The, erm, trump card, however, is the chorus, which bursts free of negativity by reversing the harmonic polarity and emphasising a closely related major key, belting out the words “keep on rockin’ in the free world”.

The darkness of minor followed by the release into major, with reference to rock and the free world, is a kind of musical sugar rush that Trump instinctively knew would stimulate endorphins in listeners, connecting him to positive emotional responses in a fascinating neural process.

Of course the real meaning of the chorus, with its repetition of “keep on rockin’ in the free world”, is far more poignant.

Some may hear a cynical exhortation to Americans to bury their heads in the sand and keep on rockin’ in the (so-called) free world: misappropriation identified, end of story.

And that’s where much commentary might end, which is unfortunate, because there’s more.

Neil Young won the Allan Waters Humanitarian award in 2011. EPA/Sarah Dea

There are clues that the song is underpinned by a sense of beauty and a desire for the problematic issues to be reconciled within a political context that Young genuinely believes in, even if it might be broken.

I hear a chorus that isn’t cynical, that wants to believe in rockin’ in the free world, but that needs things to be better first.

The tiniest details in music often create the largest emotional response, and for me there are two details in the chorus that are crucial.

Close listening reveals a subtle but meaningful connection between specific words and specific sounds. The first is rockin’, or even more accurately, the syllable “rock”. The word itself evokes the hard-edged raw power of the entire rock’n’roll genre – electric guitars, tough-guy bands and a defiant attitude.

But here the word falls on a pitch that doesn’t belong to the harmony below it; after a series of repeated Gs, in a bar of G major, “rock” falls on an F sharp, anticipating the harmony of the next bar (D).

It’s the momentary dissonance, (lasting only a split second), that changes everything. To me it’s a sweet dissonance, full of yearning, and I find it meaningful that it is combined with the work “rockin’”, the supposed musical antithesis of vulnerability.

The other important moment is “free world”. If the song were truly triumphalist then these words would sound and feel celebratory.

But if you listen closely you might again hear a kind of dissonance. Not a harsh one, a poignant one.

Now that harmony has changed to D, the melody reverts to the pitch G for “free” and descends to E for “world”. Both pitches are dissonant to the harmony of D, but not brutally so. The G is a very common type of suspension that often resolves a certain way (back to the F sharp), but here it doesn’t, it falls further, down an E.

Both notes could be “resolved” within the harmony, but aren’t. This subtly draws attention to the words “free world”, and creates a sense of slight unease around them. The musical effect is that of sad beauty (to my ear at least, and it’s only one’s own ears one can ever base a judgement on), and a sense of unresolved yearning.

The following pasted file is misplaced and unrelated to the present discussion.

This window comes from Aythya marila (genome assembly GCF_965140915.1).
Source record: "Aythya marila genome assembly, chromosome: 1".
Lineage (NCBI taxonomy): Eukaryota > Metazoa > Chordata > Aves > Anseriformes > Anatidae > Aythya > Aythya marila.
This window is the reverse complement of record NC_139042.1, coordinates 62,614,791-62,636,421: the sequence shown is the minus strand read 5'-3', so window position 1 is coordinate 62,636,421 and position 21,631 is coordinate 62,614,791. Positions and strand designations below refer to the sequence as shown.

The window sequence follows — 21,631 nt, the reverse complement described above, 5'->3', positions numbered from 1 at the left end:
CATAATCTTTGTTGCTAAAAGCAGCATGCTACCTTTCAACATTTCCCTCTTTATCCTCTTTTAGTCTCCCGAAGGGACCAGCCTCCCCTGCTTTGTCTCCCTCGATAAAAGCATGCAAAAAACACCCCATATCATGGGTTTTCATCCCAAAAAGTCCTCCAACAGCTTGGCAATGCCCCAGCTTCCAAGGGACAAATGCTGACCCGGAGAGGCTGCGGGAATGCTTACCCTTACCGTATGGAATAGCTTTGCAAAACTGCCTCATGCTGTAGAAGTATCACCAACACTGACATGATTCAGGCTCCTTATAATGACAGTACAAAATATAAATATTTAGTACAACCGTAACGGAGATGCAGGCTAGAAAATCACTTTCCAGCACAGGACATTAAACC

I think everyone who hears this song is probably aware of these musical elements on some level, and everyone responds to them differently, sometimes radically so. By articulating my thoughts, I’m doing nothing more important than presenting my response to the music.

The particularities of my response are not as important as the fact that I have a response, that we all probably do, and that it’s worth reflecting on what that response is and what it means to us.

My aim then is to observe how central music is to this whole controversy, and to say that it matters. The centrality of music here speaks to the power politicians ascribe to it (without acknowledging so publicly of course, that might have funding and education implications), and it speaks to the profound and primal power it has over all of us.

Rather than seeing music as secondary to text, as secondary to legal issues, as background entertainment, as a political tool, it becomes clear that music here is something else, something intangible but enormously important.

It’s music that Trump was using to create the impression of power and strength, and the fact that it’s so effective is why Neil Young is so upset – he would have preferred his creativity be used to support a different candidate, if at all.

One last musical comment to conclude: it’s very hard to hear much in the way of strongly characterised major sonorities in this song. The occasional C major chords seem secondary and weaker next to the closely-related but somehow more “politically realistic” (in this context) E minor chords. Also, the G major chorus tends back toward E minor at the end of each phrase.

Overall, the supposedly happy major colours are always ambiguous, tainted. In some ways the musical irony is as powerful as the textual irony: for a song that is supposed to celebrate the announcement of a presidential contender, it is surprisingly tinged by melancholy.

And that melancholy puts the whole event this week into a different, slightly sadder frame. The power of music is there, but as is too often the case, it’s being ignored by a noisy political discourse.

It’s a good reminder to step back and listen, and reflect on how interesting it is that there is something beautiful at the centre of this familiar and unfortunate political story.